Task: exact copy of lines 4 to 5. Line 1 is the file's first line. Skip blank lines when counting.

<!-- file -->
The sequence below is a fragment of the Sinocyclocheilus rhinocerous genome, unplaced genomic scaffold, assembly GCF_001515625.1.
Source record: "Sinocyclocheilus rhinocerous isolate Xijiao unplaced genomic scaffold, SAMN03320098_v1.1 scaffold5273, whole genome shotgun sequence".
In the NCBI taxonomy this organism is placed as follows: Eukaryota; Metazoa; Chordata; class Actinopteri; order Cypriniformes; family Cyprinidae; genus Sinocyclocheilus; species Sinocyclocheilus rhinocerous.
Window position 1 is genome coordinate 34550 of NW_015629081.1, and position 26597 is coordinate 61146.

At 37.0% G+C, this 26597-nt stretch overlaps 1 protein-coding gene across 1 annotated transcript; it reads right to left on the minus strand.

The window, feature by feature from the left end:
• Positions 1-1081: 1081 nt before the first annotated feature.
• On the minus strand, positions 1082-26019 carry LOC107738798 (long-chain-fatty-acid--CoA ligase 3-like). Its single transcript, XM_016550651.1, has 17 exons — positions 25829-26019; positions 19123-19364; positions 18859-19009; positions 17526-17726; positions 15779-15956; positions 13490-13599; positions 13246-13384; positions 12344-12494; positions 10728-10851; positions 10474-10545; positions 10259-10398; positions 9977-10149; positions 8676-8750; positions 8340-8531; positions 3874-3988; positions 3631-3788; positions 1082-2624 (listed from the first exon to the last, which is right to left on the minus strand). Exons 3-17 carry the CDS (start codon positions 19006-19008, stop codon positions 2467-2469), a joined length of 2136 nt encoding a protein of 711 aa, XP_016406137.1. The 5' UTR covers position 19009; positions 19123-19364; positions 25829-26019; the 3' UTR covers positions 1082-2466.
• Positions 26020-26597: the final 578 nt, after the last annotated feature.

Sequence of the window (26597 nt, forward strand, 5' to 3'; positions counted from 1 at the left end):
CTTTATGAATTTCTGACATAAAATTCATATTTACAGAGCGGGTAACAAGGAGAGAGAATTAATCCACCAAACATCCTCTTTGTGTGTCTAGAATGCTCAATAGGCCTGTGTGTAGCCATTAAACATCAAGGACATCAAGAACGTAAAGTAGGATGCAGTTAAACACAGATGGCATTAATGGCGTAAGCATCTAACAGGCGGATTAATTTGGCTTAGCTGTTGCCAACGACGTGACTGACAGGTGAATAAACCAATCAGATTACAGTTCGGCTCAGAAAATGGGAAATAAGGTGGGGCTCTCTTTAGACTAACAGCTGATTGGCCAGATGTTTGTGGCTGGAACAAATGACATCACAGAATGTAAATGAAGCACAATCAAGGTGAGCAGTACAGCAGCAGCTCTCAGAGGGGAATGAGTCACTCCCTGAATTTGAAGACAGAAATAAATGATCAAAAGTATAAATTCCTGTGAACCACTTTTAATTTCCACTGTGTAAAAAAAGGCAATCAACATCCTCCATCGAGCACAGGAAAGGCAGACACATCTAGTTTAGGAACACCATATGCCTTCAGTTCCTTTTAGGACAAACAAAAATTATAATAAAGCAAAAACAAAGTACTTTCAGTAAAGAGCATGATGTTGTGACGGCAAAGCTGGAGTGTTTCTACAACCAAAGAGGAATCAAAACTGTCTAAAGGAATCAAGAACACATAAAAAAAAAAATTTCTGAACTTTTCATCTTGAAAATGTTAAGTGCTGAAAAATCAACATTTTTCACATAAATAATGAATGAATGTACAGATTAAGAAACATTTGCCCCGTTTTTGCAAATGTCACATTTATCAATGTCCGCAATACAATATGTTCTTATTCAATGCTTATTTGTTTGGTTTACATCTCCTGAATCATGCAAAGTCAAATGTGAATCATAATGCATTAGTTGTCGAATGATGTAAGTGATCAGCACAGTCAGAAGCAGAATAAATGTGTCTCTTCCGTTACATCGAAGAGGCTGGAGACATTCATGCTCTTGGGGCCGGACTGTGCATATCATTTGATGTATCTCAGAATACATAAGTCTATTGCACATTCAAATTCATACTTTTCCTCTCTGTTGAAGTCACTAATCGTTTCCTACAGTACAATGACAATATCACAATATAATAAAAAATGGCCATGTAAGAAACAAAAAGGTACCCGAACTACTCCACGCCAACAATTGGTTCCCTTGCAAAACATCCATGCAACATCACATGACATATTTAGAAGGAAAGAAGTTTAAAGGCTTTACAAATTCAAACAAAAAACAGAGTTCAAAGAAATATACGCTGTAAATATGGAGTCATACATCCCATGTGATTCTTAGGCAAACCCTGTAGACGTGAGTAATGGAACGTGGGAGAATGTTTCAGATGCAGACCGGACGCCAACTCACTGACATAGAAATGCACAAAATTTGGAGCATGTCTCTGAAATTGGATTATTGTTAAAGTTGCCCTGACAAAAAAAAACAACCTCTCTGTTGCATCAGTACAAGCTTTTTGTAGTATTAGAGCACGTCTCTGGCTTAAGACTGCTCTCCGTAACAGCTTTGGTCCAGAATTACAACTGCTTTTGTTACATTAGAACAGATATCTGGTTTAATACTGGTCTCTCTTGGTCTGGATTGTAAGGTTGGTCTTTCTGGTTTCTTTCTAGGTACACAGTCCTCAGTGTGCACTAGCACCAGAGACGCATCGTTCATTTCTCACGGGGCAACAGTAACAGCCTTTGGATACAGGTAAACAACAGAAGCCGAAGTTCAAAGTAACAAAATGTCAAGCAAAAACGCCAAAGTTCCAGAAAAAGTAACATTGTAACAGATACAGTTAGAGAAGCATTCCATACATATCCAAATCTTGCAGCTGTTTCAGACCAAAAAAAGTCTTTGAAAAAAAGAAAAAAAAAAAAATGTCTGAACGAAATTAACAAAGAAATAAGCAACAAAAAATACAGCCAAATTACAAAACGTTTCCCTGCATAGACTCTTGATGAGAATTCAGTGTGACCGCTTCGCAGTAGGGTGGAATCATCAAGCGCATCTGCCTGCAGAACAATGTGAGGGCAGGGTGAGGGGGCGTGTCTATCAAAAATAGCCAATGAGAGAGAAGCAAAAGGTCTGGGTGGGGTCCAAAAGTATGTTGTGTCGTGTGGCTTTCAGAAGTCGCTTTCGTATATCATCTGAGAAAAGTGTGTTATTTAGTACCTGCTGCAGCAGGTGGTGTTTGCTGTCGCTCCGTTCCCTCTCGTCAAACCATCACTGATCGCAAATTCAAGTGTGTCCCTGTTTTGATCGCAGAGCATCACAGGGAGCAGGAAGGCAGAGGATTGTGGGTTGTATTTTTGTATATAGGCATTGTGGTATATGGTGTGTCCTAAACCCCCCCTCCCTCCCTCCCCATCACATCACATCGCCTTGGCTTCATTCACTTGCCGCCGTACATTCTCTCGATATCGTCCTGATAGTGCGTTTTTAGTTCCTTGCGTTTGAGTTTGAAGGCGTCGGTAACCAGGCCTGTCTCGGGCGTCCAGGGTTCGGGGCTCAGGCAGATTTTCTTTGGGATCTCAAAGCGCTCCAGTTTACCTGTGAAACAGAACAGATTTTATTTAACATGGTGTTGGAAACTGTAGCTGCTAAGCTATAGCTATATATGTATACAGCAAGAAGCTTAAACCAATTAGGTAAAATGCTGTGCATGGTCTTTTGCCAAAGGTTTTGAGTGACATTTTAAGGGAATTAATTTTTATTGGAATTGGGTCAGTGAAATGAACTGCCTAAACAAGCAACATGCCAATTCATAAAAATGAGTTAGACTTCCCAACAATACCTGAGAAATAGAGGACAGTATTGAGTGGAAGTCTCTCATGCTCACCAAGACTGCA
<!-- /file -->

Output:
Window position 1 is genome coordinate 34550 of NW_015629081.1, and position 26597 is coordinate 61146.

At 37.0% G+C, this 26597-nt stretch overlaps 1 protein-coding gene across 1 annotated transcript; it reads right to left on the minus strand.